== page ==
Reproductive & Maternal Health Resource Center

Reproductive & Maternal Health Resource Center

April 14, 2020
3 min read
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Cesarean delivery tied to obesity, type 2 diabetes risks in adulthood

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Women born via cesarean delivery were 46% more likely to develop type 2 diabetes and 11% more likely to have obesity during adulthood compared with women delivered vaginally, according to findings published in JAMA Network Open.

“The results of our study suggest that the previously identified relation between birth by cesarean delivery and childhood obesity may extend into adulthood and to health conditions related to obesity that are primarily observed during adult life, such as type 2 diabetes,” Jorge E. Chavarro, MD, ScD, associate professor of nutrition, epidemiology and medicine at Harvard School of Public Health and Harvard Medical School, told Healio. “In other words, it is not just childhood obesity — it may be much bigger than that.”

In a prospective study, Chavarro and colleagues analyzed data from 33,226 women born between 1946 and 1964 who participated in the Nurses’ Health Study II, with follow-up through the end of the 2013-2015 cycle (mean baseline age, 34 years). Participants’ mothers provided information on mode of delivery and pregnancy characteristics; participants provided information on weight and type 2 diabetes status every 2 years. Researchers used Cox proportional hazard regression models to estimate RRs for obesity and type 2 diabetes in women born vaginally vs. cesarean delivery, adjusting for maternal BMI and other factors.

Future risks with cesarean delivery

Women born via cesarean delivery were 46% more likely to develop type 2 diabetes and 11% more likely to have obesity during adulthood compared with women delivered vaginally.
Women born via cesarean delivery were 46% more likely to develop type 2 diabetes and 11% more likely to have obesity during adulthood compared with women delivered vaginally.

Within the cohort, 1,089 (3.3%) of women were born by cesarean delivery. After 1,913,978 person-years of follow-up, researchers found that 36.6% of women had obesity and 6.1% received a diagnosis of type 2 diabetes.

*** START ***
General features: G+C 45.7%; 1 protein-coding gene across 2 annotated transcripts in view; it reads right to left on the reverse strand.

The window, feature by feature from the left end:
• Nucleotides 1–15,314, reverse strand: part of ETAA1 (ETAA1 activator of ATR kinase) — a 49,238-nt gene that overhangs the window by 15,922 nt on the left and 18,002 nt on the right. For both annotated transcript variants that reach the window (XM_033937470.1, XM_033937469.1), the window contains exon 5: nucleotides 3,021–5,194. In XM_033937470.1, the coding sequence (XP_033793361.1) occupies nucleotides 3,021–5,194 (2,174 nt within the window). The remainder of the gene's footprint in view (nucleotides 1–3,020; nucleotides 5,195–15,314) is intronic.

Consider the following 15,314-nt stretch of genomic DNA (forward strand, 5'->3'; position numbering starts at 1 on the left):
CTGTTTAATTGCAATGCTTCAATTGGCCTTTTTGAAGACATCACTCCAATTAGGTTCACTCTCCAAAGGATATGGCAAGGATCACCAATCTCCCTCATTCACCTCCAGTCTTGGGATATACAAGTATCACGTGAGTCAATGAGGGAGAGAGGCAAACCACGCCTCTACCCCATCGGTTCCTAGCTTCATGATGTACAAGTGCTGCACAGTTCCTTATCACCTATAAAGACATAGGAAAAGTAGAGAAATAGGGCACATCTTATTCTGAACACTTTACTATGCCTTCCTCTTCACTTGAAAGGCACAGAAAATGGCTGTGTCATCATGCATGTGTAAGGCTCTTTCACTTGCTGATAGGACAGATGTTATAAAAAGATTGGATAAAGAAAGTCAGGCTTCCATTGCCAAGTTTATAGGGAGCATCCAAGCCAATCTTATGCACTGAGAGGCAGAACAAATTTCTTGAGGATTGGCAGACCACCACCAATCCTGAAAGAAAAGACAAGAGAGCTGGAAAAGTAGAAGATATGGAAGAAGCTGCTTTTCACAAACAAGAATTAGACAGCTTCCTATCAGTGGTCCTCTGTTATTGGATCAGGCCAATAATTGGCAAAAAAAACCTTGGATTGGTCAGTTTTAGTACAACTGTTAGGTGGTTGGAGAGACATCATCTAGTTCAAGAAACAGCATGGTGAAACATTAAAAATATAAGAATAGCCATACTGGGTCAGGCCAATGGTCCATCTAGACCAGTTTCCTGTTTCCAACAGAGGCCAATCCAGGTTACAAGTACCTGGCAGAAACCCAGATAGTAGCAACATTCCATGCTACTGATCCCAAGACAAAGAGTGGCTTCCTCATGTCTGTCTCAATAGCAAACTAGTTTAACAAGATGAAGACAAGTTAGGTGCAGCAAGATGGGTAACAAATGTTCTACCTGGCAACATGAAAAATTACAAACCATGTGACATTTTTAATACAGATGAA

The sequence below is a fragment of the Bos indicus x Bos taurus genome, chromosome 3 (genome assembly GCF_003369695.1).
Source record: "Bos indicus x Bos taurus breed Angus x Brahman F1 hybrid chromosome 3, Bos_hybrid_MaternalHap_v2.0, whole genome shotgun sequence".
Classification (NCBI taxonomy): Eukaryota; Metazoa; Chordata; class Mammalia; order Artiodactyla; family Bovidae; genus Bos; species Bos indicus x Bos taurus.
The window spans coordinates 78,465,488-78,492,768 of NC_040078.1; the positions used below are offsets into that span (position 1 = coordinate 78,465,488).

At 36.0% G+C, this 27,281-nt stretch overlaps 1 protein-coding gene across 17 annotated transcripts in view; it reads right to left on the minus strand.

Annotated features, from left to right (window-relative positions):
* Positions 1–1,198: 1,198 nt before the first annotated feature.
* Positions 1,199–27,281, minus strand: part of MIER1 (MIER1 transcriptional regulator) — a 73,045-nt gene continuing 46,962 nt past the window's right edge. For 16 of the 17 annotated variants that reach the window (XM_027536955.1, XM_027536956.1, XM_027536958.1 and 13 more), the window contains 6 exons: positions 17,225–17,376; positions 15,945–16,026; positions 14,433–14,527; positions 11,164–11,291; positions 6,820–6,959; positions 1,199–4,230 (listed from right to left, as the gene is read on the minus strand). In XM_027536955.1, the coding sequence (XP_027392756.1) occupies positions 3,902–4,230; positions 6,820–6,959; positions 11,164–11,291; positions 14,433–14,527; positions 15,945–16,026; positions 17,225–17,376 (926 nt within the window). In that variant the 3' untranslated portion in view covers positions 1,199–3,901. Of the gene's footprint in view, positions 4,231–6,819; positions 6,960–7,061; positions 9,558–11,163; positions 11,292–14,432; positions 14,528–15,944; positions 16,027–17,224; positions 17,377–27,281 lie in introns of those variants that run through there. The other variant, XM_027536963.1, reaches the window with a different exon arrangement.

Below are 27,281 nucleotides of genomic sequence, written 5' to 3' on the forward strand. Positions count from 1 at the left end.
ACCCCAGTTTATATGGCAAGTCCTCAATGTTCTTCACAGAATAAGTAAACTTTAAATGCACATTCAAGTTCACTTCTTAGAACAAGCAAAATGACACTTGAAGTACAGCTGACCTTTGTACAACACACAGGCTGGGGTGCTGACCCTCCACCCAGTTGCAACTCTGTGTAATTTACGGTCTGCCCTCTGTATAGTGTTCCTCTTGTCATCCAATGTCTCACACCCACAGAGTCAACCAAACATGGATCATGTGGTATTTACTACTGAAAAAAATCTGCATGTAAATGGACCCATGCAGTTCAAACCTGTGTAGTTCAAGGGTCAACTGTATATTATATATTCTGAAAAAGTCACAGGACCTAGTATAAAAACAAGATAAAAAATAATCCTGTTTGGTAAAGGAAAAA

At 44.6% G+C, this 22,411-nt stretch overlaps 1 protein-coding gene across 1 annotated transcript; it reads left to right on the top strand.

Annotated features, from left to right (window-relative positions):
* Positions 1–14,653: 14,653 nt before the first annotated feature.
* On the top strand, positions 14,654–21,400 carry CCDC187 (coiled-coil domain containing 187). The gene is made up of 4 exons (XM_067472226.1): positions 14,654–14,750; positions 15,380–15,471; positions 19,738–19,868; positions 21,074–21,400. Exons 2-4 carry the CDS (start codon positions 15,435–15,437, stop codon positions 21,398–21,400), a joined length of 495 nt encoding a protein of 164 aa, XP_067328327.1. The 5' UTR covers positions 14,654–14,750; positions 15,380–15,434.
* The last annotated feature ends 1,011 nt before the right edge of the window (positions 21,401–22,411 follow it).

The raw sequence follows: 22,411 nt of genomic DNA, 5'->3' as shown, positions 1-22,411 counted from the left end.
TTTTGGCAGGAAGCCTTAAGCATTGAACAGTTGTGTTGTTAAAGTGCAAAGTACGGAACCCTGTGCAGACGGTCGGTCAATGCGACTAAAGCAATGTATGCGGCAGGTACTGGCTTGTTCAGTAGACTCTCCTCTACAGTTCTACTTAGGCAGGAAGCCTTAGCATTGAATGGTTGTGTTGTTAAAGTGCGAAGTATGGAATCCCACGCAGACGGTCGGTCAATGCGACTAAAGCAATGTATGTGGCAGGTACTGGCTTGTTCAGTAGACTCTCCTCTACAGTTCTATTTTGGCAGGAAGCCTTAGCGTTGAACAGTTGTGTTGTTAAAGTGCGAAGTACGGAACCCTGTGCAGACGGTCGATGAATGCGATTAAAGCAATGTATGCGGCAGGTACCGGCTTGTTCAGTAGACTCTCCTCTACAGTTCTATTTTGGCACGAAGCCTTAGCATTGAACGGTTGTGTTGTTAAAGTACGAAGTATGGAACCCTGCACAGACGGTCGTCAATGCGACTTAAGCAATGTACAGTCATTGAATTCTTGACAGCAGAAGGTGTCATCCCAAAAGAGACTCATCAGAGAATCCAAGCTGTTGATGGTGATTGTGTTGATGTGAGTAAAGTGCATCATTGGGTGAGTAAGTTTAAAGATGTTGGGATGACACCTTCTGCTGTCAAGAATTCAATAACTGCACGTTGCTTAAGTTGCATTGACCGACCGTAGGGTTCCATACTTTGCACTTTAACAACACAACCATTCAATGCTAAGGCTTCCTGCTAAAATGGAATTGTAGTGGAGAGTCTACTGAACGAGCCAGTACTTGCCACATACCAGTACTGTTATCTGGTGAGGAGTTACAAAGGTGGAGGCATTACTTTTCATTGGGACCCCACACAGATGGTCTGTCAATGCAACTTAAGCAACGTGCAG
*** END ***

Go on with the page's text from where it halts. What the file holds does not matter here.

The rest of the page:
Researchers found that women born by cesarean delivery were more likely to be classified as obese compared with women born vaginally, with an RR or 1.11 (95% CI, 1.03-1.19). The adjusted HR for type 2 diabetes among women born by cesarean vs. vaginal delivery was 1.46 (95% CI, 1.18-1.81), with the association persisting after further adjustment for the participant’s own BMI (RR = 1.34; 95%CI, 1.08-1.67). Adjustment for breastfeeding did not change the association. Results persisted in analyses restricted to women at low risk for cesarean delivery based on maternal characteristics.

“Findings were consistent across multiple strategies to account for confounding, suggesting that these associations are consistent with a true biological association of birth by cesarean delivery,” the researchers wrote. “Whether these findings are applicable to men or to individuals born today, when cesarean delivery rates are substantially higher, is uncertain.”

More to learn

In an interview, Chavarro noted that the U.S., the American College of Obstetricians and Gynecologists and the Society for Maternal-Fetal Medicine already advocate for the prevention of primary cesarean deliveries as a means to reduce the overall cesarean delivery rate.

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“The results of our study highlight the need to be even more vigilant about decreasing the overall rate of cesarean deliveries, especially in the absence of a clear obstetric or medical indication, as adverse health effects on the offspring could even manifest decades later,” he said.

Chavarro said there is still much to know about how being born by cesarean delivery may affect health over the life course.

“To start with, I would like to see other studies trying to replicate these findings before moving myself from the ‘intrigued by these findings’ to ‘confident that this association is true’ state of mind,” Chavarro said. “Also, even if there is consistent replication of these and similar findings, understanding what the biological underpinnings of this association will be crucial. Our group is actively working on these two fronts and I hope others will follow suit.” – by Regina Schaffer

For more information:

Jorge E. Chavarro, MD, ScD, can be reached at the Harvard T.H. Chan School of Public Health, 655 Huntington Ave., Building II, Third Floor, Boston, MA 02115; email: jchavarr@hsph.harvard.edu.

Disclosures: One of the study authors reports he has received ad hoc consultant fees from Emavant Solutions GmbH. Chavarro reports no relevant financial disclosures.